While food security has increased in importance globally, the availability of cheap and nutritious meals at hawker centres is particularly central to Singaporean life.
The hawker stalls that serve up traditional favourites such as char kway teow* and Hokkien mee (both noodle dishes), are regarded as a safety net for the poorest as well as a place where all levels of society meet. Politicians are conscious of the need to keep a lid on prices at these stalls.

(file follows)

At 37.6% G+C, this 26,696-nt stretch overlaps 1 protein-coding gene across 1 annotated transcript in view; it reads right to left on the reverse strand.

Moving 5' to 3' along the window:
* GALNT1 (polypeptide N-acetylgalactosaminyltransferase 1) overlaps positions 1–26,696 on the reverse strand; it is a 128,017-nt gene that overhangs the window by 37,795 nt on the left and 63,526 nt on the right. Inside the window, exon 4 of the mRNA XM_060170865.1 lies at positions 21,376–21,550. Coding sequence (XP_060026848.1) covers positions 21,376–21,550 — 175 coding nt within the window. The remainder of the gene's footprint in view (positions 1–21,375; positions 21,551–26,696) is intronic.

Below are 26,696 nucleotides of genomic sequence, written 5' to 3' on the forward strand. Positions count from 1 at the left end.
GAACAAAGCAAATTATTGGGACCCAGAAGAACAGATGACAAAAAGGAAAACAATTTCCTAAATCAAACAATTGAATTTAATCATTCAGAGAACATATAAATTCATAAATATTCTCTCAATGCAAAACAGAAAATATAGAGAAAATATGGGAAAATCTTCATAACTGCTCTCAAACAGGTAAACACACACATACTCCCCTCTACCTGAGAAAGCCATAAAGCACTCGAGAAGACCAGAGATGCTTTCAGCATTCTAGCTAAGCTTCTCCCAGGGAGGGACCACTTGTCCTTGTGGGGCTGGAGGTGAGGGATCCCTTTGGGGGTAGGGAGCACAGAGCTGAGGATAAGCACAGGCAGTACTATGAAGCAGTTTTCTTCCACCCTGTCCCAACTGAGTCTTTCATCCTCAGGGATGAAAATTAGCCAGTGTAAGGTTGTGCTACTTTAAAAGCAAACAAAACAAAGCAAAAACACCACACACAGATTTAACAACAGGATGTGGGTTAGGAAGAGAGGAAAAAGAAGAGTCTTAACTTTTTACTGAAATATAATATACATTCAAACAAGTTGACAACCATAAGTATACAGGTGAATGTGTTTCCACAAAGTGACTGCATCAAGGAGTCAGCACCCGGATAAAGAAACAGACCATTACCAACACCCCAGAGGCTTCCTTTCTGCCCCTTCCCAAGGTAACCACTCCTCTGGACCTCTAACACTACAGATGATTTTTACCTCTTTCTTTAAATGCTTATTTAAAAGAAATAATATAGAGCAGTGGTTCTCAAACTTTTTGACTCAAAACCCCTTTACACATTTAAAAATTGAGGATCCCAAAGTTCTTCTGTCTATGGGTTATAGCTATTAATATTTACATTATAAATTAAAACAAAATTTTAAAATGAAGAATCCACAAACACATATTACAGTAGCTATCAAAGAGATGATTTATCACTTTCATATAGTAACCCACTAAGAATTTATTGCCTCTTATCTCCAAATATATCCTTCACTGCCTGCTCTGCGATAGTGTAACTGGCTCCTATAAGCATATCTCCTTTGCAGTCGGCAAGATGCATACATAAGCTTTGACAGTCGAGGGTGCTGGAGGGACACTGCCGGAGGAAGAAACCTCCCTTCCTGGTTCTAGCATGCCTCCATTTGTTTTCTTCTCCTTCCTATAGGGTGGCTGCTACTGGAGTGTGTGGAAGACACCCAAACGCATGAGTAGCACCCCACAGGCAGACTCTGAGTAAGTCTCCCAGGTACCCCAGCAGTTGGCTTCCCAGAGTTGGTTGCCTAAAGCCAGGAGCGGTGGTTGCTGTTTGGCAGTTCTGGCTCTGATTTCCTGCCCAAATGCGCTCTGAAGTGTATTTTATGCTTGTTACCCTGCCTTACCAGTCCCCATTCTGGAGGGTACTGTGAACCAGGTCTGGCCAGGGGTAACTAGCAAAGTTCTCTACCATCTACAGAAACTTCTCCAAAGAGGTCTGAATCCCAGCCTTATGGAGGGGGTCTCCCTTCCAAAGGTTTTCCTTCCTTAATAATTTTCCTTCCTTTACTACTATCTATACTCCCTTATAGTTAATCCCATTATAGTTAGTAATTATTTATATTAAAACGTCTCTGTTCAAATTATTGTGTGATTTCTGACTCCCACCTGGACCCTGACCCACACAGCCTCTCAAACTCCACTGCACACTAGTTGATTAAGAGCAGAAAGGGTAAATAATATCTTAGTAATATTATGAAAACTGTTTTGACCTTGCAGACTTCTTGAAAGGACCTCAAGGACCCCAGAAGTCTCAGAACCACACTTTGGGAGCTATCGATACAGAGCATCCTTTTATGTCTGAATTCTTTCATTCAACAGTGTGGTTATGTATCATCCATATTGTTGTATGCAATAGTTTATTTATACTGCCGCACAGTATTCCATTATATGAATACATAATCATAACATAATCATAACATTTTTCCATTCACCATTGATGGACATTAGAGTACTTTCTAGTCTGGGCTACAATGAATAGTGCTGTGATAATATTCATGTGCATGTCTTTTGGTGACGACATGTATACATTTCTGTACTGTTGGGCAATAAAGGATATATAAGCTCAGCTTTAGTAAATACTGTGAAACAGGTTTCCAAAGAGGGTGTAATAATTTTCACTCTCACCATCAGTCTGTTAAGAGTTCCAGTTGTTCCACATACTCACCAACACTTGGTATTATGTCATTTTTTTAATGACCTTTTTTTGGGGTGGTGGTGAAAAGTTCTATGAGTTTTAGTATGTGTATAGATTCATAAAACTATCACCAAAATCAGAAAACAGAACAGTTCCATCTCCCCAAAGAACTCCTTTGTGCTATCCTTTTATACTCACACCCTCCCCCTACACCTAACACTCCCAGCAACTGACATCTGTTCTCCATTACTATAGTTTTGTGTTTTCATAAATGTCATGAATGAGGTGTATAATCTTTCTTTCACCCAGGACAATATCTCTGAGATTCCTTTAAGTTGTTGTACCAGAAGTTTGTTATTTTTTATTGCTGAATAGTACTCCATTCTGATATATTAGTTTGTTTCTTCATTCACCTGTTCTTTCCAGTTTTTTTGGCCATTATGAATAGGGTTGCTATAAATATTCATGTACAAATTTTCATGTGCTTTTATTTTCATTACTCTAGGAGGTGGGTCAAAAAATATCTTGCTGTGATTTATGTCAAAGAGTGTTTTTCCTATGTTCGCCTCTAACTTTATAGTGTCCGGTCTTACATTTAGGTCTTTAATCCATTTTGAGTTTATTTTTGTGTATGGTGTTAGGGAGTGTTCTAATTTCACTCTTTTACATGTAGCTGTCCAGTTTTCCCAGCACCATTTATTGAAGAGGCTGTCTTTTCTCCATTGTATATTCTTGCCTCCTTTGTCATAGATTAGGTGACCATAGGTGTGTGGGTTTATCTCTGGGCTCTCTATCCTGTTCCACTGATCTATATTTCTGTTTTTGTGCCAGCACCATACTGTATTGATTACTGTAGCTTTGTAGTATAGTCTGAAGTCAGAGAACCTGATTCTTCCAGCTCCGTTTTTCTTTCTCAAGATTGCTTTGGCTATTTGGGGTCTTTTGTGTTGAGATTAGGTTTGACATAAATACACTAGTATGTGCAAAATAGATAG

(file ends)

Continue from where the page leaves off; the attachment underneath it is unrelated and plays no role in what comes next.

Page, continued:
That is from Jeevan Vasagar at the FT, and the article is interesting throughout. In earlier times, the hawker centres also were conceived as ways of improving public health (easier to monitor than street carts), subsidies to working long hours (quick food on the way home), and a means of making high-density construction, and thus small kitchens, bearable.